Ten years ago next week, 200 fast-food workers walked out at 20 New York City restaurants, demanding $15 an hour in pay. At the time, many observers scoffed at $15 as an absurd, pie-in-the-sky demand. As the movement’s anniversary approaches, the Fight for $15 movement has proven the naysayers wrong.
Congress has failed to increase the federal minimum wage, which has been stuck at $7.25 an hour since 2009. But across the country, states and companies have raised wages in the wake of Fight for $15’s efforts. While, for many, $15 an hour is still too low, the increases have been especially important in the current era of rising inflation.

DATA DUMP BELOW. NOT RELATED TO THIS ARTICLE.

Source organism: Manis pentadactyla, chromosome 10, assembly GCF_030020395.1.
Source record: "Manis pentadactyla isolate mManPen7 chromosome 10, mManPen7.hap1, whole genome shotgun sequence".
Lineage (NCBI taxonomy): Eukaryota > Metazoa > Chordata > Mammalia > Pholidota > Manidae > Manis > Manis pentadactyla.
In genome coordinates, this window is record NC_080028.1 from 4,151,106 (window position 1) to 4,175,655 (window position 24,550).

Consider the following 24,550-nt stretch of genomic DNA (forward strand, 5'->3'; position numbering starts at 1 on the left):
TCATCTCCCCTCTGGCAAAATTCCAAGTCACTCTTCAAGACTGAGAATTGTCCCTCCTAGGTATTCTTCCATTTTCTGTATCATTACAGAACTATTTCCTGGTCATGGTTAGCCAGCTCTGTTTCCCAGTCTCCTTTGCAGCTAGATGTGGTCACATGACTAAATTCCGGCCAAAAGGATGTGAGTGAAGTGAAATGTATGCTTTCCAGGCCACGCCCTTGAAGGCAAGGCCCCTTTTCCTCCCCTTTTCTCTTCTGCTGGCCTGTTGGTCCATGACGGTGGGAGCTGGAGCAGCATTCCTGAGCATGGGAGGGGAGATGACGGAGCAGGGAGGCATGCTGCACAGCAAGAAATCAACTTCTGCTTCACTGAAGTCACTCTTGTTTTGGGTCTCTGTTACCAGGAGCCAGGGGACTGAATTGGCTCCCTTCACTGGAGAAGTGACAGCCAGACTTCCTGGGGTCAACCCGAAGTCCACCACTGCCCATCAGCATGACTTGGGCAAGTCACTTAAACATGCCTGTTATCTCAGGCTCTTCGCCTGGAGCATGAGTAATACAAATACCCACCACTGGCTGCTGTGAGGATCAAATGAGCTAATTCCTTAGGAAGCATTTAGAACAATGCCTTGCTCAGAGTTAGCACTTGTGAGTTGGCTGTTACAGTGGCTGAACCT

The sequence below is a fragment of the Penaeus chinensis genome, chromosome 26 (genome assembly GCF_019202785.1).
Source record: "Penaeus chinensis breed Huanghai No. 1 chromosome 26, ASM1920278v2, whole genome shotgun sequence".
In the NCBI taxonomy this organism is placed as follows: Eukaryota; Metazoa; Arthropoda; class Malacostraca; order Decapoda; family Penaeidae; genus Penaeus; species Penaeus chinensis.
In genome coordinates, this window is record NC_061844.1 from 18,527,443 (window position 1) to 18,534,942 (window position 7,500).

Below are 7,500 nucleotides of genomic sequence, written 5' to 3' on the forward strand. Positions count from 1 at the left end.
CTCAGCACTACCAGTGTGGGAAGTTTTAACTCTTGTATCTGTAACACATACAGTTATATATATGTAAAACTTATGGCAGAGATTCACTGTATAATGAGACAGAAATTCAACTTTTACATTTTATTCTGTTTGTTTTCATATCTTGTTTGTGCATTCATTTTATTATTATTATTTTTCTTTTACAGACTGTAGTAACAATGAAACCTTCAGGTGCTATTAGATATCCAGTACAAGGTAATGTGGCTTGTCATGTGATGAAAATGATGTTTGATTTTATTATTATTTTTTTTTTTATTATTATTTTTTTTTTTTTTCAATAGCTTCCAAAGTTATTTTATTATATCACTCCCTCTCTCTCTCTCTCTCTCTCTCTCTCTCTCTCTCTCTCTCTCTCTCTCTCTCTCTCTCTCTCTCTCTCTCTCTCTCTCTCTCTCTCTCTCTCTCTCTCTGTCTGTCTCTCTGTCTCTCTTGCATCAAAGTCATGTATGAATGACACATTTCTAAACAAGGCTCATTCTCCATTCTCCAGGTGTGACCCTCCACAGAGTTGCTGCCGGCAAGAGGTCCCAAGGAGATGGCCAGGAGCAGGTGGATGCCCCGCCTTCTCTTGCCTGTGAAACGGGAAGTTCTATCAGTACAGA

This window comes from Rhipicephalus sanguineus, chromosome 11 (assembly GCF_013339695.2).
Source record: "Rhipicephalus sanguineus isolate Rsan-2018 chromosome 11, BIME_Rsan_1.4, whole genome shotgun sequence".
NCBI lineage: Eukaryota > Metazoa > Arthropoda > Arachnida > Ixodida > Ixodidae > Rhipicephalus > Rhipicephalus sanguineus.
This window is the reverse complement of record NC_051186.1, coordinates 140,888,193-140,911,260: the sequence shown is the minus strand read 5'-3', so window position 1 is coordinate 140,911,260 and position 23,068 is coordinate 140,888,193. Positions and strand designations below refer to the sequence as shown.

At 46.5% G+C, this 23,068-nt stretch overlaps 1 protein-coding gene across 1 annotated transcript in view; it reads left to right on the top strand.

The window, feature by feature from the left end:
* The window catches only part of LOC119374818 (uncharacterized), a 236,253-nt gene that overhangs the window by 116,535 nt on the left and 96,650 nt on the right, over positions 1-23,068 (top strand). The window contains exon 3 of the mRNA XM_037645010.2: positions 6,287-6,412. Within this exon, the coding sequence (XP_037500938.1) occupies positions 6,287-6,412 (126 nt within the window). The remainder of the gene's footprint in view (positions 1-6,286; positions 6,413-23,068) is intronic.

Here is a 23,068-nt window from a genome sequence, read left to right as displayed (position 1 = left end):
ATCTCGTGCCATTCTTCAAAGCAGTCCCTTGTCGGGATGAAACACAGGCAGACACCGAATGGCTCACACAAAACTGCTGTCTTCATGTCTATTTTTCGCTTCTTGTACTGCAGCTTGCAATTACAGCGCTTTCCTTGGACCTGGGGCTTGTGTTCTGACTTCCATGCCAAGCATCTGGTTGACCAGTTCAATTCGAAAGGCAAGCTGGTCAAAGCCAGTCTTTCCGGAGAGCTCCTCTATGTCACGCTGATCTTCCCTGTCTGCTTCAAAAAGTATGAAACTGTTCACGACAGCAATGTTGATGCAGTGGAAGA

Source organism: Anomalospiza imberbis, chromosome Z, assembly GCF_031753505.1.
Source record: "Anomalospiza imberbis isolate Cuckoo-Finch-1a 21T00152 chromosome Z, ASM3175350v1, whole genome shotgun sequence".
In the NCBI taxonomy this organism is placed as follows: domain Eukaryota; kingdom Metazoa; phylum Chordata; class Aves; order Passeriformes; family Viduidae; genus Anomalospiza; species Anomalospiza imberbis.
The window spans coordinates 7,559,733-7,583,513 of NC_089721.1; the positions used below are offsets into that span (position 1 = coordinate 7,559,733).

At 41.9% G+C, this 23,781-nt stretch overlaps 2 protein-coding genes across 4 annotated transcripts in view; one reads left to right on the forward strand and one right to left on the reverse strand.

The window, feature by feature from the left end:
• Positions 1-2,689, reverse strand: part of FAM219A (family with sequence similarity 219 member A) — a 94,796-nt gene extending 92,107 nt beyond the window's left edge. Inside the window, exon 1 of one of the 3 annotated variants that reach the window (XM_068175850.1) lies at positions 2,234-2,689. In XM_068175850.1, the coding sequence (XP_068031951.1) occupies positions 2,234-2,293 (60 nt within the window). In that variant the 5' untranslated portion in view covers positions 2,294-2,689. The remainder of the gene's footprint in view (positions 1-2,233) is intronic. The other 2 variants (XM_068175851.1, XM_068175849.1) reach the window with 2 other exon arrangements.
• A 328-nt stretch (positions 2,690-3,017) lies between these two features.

Twelve states and Washington DC have adopted a $15 minimum hourly wage, although in many states it’s being phased in. Even deep-red Nebraska has embraced a $15 minimum, while Hawaii has approved an impressive $18 minimum to be phased in between now and 2028.
“The movement’s success is inspirational,” said Yannet Lathrop, a policy analyst at the National Employment Law Project. “It has helped 26 million workers across the US win $150bn per year in additional pay. Its impact for workers of color is significant. About 12 million workers of color have benefited and their additional earnings are $76bn a year.” For workers whose wages rose, this means an average raise of roughly $6,000 a year.